Over the years, Tampa Bay area art enthusiasts have had their share of stellar exhibitions, depending of course on one's definition of "stellar." Nevertheless, the installation of Tampa Museum of Art's Magna Graecia in January, 2003, raised the bar substantially for work of national and international stature. Word has it that the Metropolitan Museum of Art thought the show should have debuted with them. With great and befitting fanfare, Magna Graecia, which means "Great Greece" in Latin, treated viewers to 81 first millennium objects never before seen outside of Greece. Aside from traveling to the Cleveland Museum of Art, the exhibition will not be viewed in any other venue. These objects owe their existence to a "cultural big bang" resulting from ancient seafaring Greeks infiltrating Southern Italy and Sicily. Viewers ogled gold jewelry, figurines, altars, tomb paintings and bronze mirrors, but the star of the show was "Youth of Agrigento" (480 B.C.), called "the finest example of its type found outside mainland Greece and one of the most important classical sculptures known." Agrigento is Tampa's sister city. Mounting the show was the result of phenomenal collaborative effort, and now that we've seen it, we're spoiled for more chart-topping exhibitions of this caliber. Congratulations to all Tampa Museum of Art personnel and local city officials who made such a glorious event possible.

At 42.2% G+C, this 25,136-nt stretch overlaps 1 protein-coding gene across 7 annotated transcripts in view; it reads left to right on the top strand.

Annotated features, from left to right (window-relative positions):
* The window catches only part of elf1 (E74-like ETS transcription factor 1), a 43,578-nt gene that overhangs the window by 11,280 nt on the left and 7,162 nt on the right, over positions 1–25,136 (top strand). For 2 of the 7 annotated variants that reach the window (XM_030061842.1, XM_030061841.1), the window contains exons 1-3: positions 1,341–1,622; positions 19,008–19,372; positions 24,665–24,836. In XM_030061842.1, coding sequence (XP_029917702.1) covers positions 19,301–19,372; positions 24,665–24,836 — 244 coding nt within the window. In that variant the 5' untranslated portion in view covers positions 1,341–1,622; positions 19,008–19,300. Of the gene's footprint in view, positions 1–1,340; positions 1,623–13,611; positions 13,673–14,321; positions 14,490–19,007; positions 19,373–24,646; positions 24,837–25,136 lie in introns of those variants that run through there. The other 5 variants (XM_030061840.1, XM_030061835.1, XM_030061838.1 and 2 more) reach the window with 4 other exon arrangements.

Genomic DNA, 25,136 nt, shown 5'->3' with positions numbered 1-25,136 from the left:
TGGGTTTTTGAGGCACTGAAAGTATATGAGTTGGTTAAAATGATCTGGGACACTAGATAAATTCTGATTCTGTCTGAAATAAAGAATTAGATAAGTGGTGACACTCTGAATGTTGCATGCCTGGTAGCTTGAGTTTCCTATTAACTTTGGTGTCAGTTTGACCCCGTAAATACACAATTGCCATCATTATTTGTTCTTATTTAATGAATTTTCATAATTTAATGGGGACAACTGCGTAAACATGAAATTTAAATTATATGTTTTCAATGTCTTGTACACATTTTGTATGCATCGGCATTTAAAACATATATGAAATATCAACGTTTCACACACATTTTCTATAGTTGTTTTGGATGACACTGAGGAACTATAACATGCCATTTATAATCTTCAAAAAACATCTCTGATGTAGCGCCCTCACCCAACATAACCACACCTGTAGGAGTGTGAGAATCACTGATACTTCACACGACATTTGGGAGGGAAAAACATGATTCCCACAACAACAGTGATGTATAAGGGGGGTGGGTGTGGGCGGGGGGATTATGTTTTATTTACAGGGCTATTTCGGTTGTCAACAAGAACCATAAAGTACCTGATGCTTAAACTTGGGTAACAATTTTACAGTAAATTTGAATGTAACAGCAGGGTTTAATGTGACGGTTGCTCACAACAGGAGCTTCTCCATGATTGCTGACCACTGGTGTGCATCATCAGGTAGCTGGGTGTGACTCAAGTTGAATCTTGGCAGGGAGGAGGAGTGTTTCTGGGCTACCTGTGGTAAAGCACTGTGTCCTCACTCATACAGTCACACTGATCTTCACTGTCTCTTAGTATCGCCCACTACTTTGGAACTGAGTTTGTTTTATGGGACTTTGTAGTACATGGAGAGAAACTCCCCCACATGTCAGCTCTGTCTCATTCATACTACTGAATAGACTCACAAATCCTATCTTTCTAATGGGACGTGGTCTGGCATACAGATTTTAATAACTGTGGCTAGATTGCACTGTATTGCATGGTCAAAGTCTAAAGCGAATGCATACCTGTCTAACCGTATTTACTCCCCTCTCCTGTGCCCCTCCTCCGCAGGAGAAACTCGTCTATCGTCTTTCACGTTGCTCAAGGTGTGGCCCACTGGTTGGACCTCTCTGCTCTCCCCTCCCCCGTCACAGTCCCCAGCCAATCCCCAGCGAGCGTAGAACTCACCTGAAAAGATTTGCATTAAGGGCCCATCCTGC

Tampa Museum of Art, 600 N. Ashley Drive, Tampa, 813-274-8130.